We Fly: Beechcraft Baron G58

Some pilots believe a great aircraft, like a fine wine, only improves with age. Others turn up their nose at the thought of flying an airplane based on a decades-old design. Passing up a Beechcraft Baron G58 simply because the first Baron flew in 1962 would be a major mistake. The G58 is definitely not your grandfather’s Baron.

Aficionados are quick to point out that the 1969 Model 58 was no more than a Model 36 Bonanza fuselage mated to a Model 55 Baron wing and two 285 hp engines (the 55 had only 260 hp). But the new configuration morphed the Baron from a four- to five-seater to a six-seater with club seating. The airplane could carry more and fly farther than the Bonanza, and provided that second engine for additional safety. The first 58 weighed 5,400 pounds. The G58 I flew on a warm summer afternoon in Wichita, Kansas, maxed out at 5,524 pounds, a very modest weight gain over 50 years.

Beechcraft also built a pressurized and a turbocharged Model 58, neither of which are still in production. Only the normally aspirated G58 is available today. Textron Aviation, which owns Beechcraft, says 2,485 normally aspirated Model 58s have been built since 1969, with another 646 airframes split between the turbocharged and the pressurized models. At its peak in 1975, Beechcraft built 155 Model 58s. That annual number has declined to just 20 in 2016 and 13 in the first three quarters of 2017.

Beechcraft Baron G58 at a Glance

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The New Baron

The Model 58 Baron I flew years ago was an airplane in a hurry to go somewhere. The latest G58 hasn’t lost an ounce of the get-up-and-go. Over the years, the G58’s power increased only slightly from the original Continental IO-520-C producing 285 hp a side to the Continental 300 hp IO-550-Cs spinning a pair of McCauley three-blade metal propellers today. On takeoff, Baron performance is impressive, with a maximum rate of climb near a jetlike 1,700 fpm.

Using maximum power, the G58 can scoot at speeds of up to 202 knots while comfortably seating six people. With four people aboard, cruising at max speed, the G58 covers just over 800 nm with reserves, while economy cruise can stretch that to nearly 1,500 nm. Maximum fuel capacity is 194 gallons, and baggage capacity hovers at 28 cubic feet or 420 pounds. Under standard conditions, the G58 demands 2,345 feet for takeoff and about 2,500 feet for landing.

The secret to why the Baron still matters in a world where light twins are a rarity is its sophisticated cockpit and rock-solid handling qualities. The G58 I flew left the assembly line with the newest Garmin G1000 NXi avionics system, a cutting-edge suite sure to make any pilot forget they’re not in the left seat of a pure jet (the “G” in G58, by the way, is for Garmin).

The NXi comes to life faster than the original G1000, with much improved graphics resolution. While the knobology is pretty much the same as the original, NXi offers optional wireless flight plan and database loading from a tablet, with improved joystick maneuvering for faster panning on the MFD. On the communications side, Garmin answered an age-old question during a frequency change by identifying who is on the other side. Set 126.7 on the radio and the NXi confirms you’re tuned to Wichita Approach.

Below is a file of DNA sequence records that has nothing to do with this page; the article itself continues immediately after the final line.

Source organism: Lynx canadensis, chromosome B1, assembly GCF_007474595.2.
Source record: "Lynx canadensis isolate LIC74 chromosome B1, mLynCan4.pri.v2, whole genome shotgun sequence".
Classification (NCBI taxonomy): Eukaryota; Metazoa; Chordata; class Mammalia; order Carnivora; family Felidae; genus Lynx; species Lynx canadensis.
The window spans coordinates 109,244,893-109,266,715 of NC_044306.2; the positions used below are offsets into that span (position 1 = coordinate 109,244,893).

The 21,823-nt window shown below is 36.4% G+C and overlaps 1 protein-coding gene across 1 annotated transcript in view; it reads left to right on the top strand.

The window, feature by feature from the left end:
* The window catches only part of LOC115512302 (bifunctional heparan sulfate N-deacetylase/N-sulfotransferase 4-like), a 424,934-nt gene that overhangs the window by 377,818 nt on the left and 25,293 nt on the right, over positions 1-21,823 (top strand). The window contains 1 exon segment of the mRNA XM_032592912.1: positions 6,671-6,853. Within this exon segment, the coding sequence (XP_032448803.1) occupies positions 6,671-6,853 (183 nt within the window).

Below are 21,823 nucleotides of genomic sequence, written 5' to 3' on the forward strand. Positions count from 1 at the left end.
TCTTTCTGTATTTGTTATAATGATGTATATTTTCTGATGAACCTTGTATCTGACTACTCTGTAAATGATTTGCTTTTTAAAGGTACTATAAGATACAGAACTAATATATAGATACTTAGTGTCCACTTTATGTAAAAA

The NXi offers sophisticated IFR and VFR chart options, including a night mode for improved readability in a darkened cockpit. The optional Surface Watch safety ensures a taxiing pilot doesn’t wander onto a runway by triggering an aural and a visual warning to prevent an incursion. New to NXi is a visual-approach option offering graphical guidance to any airport, even those without an instrument approach. Of course, a new G58 with synthetic vision is completely ADS-B In and Out compliant to meet the 2020 deadline.

Solid Frequent Training is Important

Effective training in a multiengine airplane is a must for any pilot, especially a guy like me who hasn’t flown a piston-powered twin in years. My Textron instructor, Will Klein, detailed Beechcraft’s Familiarization of Training Agreement, “consisting of four days of ground school and flight familiarization conducted in the purchaser’s aircraft.” Sixteen hours on the ground acquaints the pilot with the G58’s systems and flight characteristics, with eight hours in flight to bring the new owner up to speed.

Not on the Baron checkout through Textron is simulator time, because the company does not operate one in Wichita, although FlightSafety International does. The FSI Baron flight-training device is equipped exactly the way a new G58 comes off the line, with a Garmin G1000 panel and autopilot. FlightSafety’s G58 course demands 49 hours split between classroom and simulator training, with 12 hours in the FTD. FlightSafety does not train in the actual aircraft, however.

Another training option is the Wichita-based American Bonanza Society, where Tom Turner runs the organization’s Air Safety Foundation. Created in 1967, ABS delivers seminars and in-aircraft training across the United States for owners of all models of the Beechcraft Baron and the Bonanza under the Beechcraft Pilot Proficiency Program (BPPP) label. Training assumes clients already understand the intricacies of the avionics.

Turner says ABS teaches pilots the Baron’s natural tendencies, like with one engine out, by focusing on the importance of blue line, the aircraft’s best single-engine rate-of-climb speed. “Putting the nose of the aircraft down to keep the aircraft flying is critical, as is holding a heading. On a hot day, it might take 5 miles of flying straight ahead to reach pattern altitude. As soon as you turn, the rate of climb decreases, so the best airport might be somewhere straight ahead.” Turner says the “most common Baron accident is a gear-up landing. Maybe the PIC forgot to lower the gear, or the gear might have inadvertently retracted once the aircraft was on the ground,” another reason they train pilots not to grab anything while the aircraft is still rolling out after landing.

(Clockwise from left) The Baron’s LED landing lights are embedded in the nacelles just beneath each big 300 hp Continental IO-550 engine and McCauley propeller; Although the G58 doesn’t use a heated windshield, the heated plate installed on the outside provides sufficient ice protection when needed; The Model 58 nosewheel strut and attached taxi light are placed beneath the nose of the aircraft, simplifying the preflight inspection process. Paul Bowen